Carter was a diligent legislator who took speed-reading courses to keep up with the workload. Within two years, his connections landed him on the state Democratic Executive Committee, where he helped rewrite the state party's rules. He became chairman of the West Central Georgia Planning and Development Commission, which oversaw the disbursement of federal and state grants for projects such as historic site restoration. [32]

When Bo Callaway was elected to the U.S. House of Representatives in November 1964, Carter immediately began planning to unseat him. The two had previously clashed over which two-year college would be expanded to a four-year college program by the state Carter wanted it to go to his alma mater, Georgia Southwestern College, but Callaway wanted the funding to go to downtown Columbus. Carter saw Callaway, a Democrat who had recently switched to the Republican Party, as a rival who represented the inherited wealth and selfishness he despised in politics. [33]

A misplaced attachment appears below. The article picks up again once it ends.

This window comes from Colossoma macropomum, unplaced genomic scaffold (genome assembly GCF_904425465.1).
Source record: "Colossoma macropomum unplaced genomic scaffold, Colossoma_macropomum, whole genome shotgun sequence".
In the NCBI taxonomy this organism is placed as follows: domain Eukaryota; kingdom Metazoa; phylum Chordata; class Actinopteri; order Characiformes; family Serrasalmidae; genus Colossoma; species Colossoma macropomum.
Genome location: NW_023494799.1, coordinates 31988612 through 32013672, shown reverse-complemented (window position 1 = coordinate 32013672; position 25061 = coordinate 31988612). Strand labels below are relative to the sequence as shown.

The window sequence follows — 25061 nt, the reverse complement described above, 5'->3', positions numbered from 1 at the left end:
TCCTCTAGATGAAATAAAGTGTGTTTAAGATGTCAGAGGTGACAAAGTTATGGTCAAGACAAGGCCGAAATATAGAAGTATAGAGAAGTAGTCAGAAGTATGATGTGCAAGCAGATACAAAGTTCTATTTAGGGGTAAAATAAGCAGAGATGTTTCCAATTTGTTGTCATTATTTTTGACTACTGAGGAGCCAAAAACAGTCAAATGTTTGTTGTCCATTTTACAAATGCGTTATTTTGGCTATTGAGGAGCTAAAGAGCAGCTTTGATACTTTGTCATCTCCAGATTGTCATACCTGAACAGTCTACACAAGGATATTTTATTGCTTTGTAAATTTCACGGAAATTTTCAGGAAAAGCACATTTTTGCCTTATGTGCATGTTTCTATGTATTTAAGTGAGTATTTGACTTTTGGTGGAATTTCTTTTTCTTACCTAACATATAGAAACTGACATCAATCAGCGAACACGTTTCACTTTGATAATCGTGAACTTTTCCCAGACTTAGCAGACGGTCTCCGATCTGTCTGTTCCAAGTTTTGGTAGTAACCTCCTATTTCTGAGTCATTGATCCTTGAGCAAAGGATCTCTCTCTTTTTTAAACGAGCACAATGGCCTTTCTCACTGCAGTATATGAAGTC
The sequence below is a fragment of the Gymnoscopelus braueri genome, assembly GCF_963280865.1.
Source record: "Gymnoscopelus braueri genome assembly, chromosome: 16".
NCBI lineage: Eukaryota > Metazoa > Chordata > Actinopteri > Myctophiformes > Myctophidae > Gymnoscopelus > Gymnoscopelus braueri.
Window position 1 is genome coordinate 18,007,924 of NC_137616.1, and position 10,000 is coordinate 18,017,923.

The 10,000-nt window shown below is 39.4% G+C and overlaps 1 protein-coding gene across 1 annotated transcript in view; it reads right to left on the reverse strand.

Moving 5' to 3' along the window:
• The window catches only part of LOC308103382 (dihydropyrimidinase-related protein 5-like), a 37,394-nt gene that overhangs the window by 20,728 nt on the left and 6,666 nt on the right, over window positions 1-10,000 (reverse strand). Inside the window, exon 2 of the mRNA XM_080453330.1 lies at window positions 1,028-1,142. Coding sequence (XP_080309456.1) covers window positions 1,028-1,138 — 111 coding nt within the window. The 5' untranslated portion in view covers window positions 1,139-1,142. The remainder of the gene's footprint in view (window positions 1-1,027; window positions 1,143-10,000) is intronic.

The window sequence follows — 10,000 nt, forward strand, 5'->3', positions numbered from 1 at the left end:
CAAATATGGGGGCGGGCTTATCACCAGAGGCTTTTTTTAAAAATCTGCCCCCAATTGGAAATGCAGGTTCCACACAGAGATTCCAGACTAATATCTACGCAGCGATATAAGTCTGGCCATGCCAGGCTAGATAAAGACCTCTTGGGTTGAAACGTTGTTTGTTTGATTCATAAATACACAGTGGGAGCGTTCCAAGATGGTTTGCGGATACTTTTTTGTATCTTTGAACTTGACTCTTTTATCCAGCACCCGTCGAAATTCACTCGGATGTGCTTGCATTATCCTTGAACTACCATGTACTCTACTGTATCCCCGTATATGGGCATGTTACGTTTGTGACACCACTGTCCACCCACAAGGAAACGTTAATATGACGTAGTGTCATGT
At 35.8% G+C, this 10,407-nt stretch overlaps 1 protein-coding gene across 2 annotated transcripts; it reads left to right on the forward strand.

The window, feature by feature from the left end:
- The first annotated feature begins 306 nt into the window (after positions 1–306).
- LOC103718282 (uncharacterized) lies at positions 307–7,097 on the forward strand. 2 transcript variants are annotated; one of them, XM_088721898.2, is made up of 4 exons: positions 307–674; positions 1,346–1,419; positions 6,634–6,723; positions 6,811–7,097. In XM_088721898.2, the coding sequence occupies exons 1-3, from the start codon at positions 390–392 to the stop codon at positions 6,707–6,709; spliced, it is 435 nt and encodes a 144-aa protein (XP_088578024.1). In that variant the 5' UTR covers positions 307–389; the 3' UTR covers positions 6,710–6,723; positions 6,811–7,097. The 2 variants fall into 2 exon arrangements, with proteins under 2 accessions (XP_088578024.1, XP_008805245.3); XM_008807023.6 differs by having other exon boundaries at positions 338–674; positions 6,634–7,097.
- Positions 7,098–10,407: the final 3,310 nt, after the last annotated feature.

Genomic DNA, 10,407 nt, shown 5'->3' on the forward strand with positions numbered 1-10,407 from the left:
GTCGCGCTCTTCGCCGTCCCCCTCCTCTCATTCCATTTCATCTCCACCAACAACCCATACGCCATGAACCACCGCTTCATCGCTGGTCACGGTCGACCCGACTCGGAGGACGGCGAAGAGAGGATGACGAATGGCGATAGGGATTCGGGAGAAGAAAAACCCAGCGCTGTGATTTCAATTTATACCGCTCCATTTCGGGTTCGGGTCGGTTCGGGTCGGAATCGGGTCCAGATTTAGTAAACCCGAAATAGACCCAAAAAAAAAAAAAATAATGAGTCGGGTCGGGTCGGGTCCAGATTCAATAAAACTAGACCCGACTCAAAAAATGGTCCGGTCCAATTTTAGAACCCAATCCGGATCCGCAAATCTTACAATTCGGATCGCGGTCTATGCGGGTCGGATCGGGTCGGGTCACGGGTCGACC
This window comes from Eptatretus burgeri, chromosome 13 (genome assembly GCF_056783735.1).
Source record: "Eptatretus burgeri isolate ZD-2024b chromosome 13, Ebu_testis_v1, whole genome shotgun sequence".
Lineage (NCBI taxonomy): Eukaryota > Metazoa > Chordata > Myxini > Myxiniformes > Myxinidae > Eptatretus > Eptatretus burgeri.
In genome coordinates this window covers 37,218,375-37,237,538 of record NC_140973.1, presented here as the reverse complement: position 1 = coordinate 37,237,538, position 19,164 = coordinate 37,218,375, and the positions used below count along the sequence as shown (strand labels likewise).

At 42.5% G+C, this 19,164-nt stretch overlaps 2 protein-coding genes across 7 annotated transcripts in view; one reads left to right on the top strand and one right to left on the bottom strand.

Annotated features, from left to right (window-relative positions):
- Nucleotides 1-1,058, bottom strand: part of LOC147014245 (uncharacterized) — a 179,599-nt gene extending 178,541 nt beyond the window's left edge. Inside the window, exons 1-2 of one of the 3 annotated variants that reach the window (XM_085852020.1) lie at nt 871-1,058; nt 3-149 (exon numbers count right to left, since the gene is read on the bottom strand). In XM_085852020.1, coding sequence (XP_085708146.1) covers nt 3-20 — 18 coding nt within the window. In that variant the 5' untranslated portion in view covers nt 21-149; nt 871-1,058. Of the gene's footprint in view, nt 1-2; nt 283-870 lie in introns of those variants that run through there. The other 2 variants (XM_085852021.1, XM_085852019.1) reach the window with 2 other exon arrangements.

Carter was re-elected in 1964 to serve a second two-year term. [34] For a time in the State Senate, he chaired its Education Committee he also sat on the Appropriations Committee toward the end of his second term. Before his term ended he contributed to a bill expanding statewide education funding and getting Georgia Southwestern a four-year program. He leveraged his regional planning work, giving speeches around the district to make himself more visible to potential voters. The last day of the term, he announced his run for Congress. [35]

1966 and 1970 campaigns for governor